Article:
Log in
Updated today

Martyrs’ ultimate sacrifice remembered in special way

Today Saturday, like it is every June 3, thousands of Ugandans shall converge at Namugongo, to commemorate the Uganda martyrs in the country’s and possibly Africa’s biggest religious pilgrimage.

Ugandans have been walking for hundreds of kilometres from different parts of the country, in a devout display of faith, all the way to Namugongo Catholic and Anglican Martyrs shrines.

The group from Bushenyi in western Uganda was among the very first to arrive, not even deterred by the collapsed Katonga bridge, which meant an added 100km or so to their journey, as they took the lengthy detour through Sembabule district.

The state of religion – Christianity in particular – today is interesting, given the fact that the church and state have enjoyed a bitter-sweet relationship.

L-R: Fr Dr John Vianney Kitoolo, Dr Maggie Kigozi, Dr Nabulime and Maurice Mugisha the moderator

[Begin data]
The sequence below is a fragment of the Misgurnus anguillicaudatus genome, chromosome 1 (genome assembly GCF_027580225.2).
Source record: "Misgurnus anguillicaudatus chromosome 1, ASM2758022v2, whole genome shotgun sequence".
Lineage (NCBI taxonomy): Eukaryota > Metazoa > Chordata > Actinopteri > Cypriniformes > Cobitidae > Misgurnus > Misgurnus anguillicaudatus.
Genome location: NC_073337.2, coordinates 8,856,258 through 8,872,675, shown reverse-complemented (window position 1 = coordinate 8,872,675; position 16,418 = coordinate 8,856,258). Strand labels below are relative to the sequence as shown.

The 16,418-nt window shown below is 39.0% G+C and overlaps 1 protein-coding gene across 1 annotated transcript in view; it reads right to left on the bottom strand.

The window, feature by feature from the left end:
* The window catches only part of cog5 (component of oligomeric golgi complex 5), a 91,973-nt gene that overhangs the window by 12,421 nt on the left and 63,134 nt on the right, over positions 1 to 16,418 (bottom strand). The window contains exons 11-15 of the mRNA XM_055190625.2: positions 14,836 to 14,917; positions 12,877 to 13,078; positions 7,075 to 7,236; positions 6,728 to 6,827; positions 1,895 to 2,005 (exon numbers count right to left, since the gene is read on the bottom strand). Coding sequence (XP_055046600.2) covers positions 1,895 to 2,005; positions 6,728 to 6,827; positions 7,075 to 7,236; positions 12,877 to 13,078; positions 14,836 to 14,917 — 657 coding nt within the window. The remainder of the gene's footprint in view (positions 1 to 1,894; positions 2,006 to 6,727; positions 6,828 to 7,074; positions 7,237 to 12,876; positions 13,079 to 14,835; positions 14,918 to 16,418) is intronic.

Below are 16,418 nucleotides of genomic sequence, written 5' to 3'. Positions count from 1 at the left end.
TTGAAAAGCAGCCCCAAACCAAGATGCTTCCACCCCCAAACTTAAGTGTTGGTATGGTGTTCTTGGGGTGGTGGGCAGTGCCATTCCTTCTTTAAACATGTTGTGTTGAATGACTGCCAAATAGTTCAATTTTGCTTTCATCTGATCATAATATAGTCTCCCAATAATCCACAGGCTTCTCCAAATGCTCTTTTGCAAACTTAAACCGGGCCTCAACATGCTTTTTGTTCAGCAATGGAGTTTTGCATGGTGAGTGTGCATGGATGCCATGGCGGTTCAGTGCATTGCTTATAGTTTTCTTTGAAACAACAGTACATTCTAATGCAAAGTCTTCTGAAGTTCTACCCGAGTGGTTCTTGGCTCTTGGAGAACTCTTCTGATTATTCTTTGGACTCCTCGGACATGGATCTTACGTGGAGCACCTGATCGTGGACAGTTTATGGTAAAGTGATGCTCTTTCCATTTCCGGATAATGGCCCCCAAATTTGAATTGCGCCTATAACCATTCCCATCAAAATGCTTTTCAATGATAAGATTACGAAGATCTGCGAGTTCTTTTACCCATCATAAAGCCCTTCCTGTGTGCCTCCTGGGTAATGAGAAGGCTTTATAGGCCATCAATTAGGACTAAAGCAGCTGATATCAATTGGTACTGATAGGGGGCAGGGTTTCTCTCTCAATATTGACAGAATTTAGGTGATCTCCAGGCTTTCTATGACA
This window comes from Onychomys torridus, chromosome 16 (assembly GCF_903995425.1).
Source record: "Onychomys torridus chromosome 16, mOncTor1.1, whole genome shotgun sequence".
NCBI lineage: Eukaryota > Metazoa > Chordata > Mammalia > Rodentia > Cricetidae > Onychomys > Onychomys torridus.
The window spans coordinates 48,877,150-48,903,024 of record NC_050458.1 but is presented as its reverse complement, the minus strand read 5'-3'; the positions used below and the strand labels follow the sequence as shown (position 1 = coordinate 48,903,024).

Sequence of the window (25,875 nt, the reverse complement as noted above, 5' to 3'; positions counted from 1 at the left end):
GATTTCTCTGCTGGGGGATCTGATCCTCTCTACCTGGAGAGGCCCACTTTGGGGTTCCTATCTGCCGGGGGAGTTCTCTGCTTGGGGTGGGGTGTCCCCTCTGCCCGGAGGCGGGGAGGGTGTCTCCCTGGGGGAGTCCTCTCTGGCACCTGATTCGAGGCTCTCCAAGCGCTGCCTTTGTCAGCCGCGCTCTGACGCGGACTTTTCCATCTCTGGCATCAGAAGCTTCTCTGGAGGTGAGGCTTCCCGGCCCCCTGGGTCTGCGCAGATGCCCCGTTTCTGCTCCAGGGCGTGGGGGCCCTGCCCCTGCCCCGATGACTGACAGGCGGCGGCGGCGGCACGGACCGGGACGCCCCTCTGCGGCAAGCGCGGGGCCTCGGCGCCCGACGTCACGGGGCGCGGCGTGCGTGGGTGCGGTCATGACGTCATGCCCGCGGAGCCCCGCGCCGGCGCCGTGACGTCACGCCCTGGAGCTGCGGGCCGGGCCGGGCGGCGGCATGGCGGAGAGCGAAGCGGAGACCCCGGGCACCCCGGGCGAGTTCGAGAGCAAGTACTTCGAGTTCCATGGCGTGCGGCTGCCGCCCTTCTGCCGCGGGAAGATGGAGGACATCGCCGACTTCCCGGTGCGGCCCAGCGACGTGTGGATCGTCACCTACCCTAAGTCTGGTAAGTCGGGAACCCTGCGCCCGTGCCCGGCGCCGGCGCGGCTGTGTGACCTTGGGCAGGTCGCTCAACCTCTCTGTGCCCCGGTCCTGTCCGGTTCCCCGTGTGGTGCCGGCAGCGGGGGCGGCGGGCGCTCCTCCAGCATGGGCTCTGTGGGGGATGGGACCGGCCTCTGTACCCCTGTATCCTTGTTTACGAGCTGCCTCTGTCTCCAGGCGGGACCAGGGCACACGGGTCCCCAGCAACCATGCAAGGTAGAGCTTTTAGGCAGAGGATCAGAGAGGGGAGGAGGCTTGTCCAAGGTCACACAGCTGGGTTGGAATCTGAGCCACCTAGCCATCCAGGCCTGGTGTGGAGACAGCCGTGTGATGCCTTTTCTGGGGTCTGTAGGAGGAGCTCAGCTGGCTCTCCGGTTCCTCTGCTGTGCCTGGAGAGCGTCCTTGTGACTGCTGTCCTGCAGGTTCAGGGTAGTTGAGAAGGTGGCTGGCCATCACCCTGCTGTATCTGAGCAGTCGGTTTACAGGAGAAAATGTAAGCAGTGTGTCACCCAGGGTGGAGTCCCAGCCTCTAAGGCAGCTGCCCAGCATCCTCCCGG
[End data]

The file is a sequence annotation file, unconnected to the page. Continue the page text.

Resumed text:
Even the martyrs’ story itself epitomizes the struggle between religion and state (Buganda kingdom), when Kabaka Mwanga detested his subjects for choosing their newfound faith over him and his gods. They paid with their lives.


Between 1877 and 1879, Uganda received two sets of European missionaries. In June 1877 Shergold Smith and C. T. Wilson of the Church Missionary Society (CMS) arrived in Uganda.

In 1879, two French missionaries Father Simeon Lourdel (Mapeera) and Brother Amans Antoine Delmas landed on the Kigungu peninsular. They became the first European Catholic missionaries to set foot on Ugandan soil.

Hardly 10 years after their arrival, the missionaries were already at crossroads with the state (king of Buganda). The new converts no longer obeyed their king, Kabaka Mwanga, spending more time studying the new religions with Mapeera (the localized version of Mon Pere – ‘my father’), Amans and the Anglican missionaries.

Archbishop Emmanuel Nsubuga (L) and President Idi Amin

Between 1885 -1887, 45 Anglican and Roman Catholic martyrs were executed in different places of Buganda, including Namugongo and Munyonyo, and both sites today hold shrines in their memory.

One would think that the martyrs determination to defend their religions to the death would smoothen the relationship between church and state, but the two have continued in a bitter-sweet relationship.